And of course, the usual suspects have all weighed in with protestations that Brennaman isn’t actually homophobic, just as Christenson and Russo supposedly aren’t racist. But as I’ve written before in the context of Jonah Keri, by some estimates, ninety percent of writers covering professional baseball are white and a similarly dismal percentage are male. It is therefore no surprise whatsoever that a white, male corps of journalists would act, perhaps even unintentionally, to protect its own. In other words, a mostly white, male, straight press corps doesn’t know what prejudices people who aren’t white, straight, and/or male face in their daily lives. Sports journalism is so white and so male and so straight that just yesterday, Daniel Kaplan for The Athletic wrote a piece breathlessly noting the “surprise” that women and young people actually like baseball.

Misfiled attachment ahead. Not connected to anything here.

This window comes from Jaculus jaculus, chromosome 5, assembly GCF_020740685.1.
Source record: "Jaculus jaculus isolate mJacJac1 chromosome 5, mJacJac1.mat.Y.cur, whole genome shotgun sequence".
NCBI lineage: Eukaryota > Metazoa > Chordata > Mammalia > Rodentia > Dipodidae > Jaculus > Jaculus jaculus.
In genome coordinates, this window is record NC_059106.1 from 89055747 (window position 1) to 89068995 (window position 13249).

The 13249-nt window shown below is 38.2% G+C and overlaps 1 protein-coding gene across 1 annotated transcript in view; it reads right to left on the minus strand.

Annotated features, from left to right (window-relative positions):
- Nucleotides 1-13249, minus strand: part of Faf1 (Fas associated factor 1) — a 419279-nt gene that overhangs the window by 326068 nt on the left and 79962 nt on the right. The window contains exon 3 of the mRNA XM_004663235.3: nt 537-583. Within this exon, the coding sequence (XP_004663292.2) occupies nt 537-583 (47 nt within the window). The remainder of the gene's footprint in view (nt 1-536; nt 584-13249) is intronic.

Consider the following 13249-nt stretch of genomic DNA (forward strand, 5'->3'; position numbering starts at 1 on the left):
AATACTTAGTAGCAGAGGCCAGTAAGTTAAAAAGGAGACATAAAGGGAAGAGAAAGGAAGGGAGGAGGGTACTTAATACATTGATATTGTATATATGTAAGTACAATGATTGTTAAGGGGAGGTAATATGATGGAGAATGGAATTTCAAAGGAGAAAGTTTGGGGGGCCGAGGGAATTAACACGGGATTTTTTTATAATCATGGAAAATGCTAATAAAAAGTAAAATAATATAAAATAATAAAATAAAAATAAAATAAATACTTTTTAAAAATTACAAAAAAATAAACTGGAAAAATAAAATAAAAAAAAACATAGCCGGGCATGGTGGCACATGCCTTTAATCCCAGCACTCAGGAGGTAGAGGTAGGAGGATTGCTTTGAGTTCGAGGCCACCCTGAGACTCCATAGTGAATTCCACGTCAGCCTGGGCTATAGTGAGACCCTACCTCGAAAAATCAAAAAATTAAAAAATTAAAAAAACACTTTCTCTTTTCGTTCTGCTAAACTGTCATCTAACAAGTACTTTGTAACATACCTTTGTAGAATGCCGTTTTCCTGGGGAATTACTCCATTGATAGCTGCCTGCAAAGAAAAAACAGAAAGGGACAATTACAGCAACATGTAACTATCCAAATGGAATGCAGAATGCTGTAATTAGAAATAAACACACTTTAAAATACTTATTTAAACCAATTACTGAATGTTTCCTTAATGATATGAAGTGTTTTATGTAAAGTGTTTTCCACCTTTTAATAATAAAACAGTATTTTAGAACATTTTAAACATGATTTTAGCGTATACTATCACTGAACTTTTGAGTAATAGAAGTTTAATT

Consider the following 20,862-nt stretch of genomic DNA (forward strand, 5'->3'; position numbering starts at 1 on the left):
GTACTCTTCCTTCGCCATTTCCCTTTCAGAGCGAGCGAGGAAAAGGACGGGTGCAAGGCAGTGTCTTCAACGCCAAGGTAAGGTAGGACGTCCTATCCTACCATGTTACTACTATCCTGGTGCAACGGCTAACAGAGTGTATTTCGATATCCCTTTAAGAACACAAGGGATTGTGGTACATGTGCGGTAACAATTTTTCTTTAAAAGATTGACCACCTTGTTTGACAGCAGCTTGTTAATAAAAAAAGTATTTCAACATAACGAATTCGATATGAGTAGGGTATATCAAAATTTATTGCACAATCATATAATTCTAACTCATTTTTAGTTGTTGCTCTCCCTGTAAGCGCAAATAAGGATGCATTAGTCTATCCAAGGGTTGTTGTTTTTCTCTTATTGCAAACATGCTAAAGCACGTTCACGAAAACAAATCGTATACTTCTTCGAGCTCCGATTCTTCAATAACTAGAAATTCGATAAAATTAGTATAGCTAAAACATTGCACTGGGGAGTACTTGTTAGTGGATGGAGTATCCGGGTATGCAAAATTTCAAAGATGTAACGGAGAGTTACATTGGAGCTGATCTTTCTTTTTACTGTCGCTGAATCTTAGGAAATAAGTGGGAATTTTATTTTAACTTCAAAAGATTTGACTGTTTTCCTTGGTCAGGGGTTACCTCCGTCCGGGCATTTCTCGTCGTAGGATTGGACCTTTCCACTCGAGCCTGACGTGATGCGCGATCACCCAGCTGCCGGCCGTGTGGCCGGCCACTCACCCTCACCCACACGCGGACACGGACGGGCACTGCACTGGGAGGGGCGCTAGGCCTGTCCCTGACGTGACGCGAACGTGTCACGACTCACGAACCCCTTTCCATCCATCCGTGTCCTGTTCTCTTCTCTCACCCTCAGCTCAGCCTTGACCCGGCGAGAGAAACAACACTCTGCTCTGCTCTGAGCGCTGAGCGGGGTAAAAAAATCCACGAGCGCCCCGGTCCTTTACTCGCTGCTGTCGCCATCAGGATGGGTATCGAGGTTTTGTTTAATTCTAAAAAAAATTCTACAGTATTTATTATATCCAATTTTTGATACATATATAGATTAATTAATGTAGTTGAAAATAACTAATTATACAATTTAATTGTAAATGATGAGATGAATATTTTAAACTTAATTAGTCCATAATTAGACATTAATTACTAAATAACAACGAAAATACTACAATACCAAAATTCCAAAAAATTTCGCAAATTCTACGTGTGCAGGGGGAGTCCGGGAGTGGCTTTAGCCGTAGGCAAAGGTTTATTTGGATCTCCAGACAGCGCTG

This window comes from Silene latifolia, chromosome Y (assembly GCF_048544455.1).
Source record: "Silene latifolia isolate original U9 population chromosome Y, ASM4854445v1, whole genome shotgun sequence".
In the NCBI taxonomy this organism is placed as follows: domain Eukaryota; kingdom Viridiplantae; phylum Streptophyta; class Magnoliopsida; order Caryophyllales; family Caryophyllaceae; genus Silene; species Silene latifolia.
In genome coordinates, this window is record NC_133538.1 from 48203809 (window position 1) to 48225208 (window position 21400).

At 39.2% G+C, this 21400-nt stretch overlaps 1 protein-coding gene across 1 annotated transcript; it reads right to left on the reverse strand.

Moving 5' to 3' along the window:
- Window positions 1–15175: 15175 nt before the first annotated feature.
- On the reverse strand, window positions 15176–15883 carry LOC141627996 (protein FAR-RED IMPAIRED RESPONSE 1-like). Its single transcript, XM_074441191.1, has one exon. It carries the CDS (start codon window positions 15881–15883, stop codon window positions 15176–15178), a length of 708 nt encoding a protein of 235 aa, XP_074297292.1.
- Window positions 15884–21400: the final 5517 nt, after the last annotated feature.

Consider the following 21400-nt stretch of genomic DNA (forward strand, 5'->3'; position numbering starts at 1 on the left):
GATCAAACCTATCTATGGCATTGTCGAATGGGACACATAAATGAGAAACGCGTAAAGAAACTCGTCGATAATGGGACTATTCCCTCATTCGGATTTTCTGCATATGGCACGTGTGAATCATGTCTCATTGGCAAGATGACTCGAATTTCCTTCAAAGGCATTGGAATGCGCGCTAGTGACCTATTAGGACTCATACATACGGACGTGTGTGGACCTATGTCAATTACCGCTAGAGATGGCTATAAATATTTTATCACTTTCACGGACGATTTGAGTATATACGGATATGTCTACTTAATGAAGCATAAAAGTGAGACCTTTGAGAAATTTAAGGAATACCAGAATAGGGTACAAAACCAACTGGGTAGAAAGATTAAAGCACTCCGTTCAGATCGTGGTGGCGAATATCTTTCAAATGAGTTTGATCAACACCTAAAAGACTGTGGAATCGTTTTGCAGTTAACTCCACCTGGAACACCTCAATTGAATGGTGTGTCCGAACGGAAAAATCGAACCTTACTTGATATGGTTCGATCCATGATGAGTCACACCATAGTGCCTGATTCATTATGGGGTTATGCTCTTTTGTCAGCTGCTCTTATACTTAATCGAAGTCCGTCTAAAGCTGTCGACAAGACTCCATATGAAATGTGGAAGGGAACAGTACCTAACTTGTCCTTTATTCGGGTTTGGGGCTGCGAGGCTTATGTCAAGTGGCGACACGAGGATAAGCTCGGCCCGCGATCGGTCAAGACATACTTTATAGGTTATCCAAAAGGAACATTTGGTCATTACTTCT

Perhaps nowhere is this more evident than in Brennaman’s initial home run-interrupted apology, in which Brennaman first apologized to the people who sign his paychecks. That is the ultimate privilege. Until earlier this year, it was legal in the majority of the United States to fire a queer person for being gay or transgender. Brennaman has never had to worry about that kind of discrimination. In fact, until earlier this year, it was legal in a majority of the United States to say that a place was the “f** capital of the world” whilst at work.